How Does it Work?

The therapeutic effects of laser only occur by stimulating the cells. Depth of penetration, wavelength, absorption by other tissue components, and energy dosage are all important (2). The greatest reduction in energy occurs at the level of the skin. Anything that prevents energy from reaching its target tissue (eg. skin, collagen, hair) will interfere with the therapeutic effect. Luckily, biological effects can be noted at low energy and once the skin is passed, penetration through muscle is much easier. So we can get deep penetration of tissues with relatively low power and low energy output (2)-and without shaving our patients!

Physiological Effects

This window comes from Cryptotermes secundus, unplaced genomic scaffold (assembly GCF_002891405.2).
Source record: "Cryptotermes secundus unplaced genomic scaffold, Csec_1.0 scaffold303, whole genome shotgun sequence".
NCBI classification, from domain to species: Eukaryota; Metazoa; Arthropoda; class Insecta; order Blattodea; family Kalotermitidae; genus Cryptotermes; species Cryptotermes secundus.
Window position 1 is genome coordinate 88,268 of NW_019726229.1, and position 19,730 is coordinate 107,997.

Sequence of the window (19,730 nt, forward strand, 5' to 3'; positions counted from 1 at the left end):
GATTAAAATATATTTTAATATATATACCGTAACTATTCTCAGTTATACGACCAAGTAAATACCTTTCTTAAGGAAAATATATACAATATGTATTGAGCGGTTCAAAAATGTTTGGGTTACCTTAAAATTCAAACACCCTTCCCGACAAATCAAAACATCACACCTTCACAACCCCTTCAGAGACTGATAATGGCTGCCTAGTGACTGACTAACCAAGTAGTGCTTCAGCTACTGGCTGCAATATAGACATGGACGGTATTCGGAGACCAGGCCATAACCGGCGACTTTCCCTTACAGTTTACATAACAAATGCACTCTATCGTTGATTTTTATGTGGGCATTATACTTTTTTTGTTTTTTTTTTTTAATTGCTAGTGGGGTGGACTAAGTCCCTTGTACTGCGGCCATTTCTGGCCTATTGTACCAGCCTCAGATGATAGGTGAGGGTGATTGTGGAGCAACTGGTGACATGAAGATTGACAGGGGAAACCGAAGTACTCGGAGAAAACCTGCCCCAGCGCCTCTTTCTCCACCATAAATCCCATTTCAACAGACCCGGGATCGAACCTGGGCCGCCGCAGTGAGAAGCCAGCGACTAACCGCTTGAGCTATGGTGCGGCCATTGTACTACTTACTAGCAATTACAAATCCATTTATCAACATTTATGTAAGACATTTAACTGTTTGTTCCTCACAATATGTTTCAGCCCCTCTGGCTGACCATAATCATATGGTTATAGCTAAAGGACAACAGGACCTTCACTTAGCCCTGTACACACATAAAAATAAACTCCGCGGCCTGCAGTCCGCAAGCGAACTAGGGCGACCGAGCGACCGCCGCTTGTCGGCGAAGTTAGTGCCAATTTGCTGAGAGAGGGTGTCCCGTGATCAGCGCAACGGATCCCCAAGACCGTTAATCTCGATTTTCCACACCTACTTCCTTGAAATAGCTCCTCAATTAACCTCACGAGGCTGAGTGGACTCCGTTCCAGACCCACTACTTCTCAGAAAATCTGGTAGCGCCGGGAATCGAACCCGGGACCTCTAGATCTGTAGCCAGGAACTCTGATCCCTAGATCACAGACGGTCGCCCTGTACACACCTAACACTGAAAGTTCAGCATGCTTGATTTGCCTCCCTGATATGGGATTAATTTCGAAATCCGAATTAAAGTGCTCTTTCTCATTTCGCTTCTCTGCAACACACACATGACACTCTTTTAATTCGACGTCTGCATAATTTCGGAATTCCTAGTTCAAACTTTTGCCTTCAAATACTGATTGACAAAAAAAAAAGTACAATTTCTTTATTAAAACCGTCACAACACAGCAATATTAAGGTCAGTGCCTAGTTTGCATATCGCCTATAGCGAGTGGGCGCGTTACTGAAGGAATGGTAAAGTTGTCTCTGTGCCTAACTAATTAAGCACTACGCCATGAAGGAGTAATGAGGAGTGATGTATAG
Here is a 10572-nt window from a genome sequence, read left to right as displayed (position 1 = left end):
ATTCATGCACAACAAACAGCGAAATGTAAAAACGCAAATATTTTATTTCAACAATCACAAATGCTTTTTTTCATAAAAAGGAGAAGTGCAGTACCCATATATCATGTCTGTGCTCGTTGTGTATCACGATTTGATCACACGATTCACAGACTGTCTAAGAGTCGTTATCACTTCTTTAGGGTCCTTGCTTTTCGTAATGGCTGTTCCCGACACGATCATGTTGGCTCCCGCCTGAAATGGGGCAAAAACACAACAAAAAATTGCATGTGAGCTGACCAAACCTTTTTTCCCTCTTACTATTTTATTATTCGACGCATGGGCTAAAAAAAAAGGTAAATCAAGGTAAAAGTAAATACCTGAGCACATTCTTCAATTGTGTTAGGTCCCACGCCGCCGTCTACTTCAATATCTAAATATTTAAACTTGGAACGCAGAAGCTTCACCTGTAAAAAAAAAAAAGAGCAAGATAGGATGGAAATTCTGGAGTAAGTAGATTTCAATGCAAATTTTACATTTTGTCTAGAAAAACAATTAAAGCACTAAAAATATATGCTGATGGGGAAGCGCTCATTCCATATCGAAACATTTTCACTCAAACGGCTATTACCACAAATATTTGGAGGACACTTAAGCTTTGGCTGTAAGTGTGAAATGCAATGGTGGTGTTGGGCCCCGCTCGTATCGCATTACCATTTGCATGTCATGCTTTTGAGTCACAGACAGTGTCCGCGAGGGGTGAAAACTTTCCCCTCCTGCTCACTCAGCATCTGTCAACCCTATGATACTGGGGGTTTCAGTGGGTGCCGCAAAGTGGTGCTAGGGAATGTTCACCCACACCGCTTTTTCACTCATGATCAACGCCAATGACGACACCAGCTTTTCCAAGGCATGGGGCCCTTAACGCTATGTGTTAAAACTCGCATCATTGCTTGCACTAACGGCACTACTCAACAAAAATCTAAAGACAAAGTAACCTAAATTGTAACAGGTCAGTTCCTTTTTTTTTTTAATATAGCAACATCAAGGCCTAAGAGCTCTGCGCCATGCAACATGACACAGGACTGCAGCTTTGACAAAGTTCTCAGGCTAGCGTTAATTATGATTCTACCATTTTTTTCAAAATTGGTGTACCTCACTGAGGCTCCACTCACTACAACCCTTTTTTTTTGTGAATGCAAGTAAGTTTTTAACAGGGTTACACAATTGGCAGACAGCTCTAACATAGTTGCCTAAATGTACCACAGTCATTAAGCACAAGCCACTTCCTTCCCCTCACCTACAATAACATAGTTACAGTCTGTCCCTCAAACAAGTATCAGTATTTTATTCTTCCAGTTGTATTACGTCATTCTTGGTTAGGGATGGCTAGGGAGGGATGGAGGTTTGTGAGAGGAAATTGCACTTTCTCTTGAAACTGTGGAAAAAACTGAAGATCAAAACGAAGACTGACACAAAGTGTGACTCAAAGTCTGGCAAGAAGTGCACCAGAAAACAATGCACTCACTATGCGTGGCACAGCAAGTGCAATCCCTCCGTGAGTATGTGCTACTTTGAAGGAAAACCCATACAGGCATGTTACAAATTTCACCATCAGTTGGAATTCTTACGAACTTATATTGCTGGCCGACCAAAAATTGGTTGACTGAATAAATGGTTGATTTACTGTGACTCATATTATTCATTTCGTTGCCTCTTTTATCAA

The key message I’d like my readers to remember is that laser light directly stimulates energy production in the mitochondria of the cells (2)-high school biology/cellular respiration/Krebs cycle coming back to haunt anyone? This means that the effect of laser therapy will go on long after the treatment has stopped by improving the function of the cell, the strength of its membrane, and the quality of proteins it creates. In addition, laser stimulates DNA production, activates enzymes, accelerates tissue repair and cell growth in tissues (including nerves!), increases blood vessel development and improves circulation, promotes healthy immune responses, and reduces inflammation by affecting prostaglandins and inflammatory pathways similar to antiinflammatory medications and by increasing white blood cell activity (1,2,3). In addition to alleviating inflammation, laser reduces pain directly by decreasing nerve conduction, inhibiting pain receptors, increasing endorphins (the body’s natural pain relievers), and relaxing muscles and trigger points (1).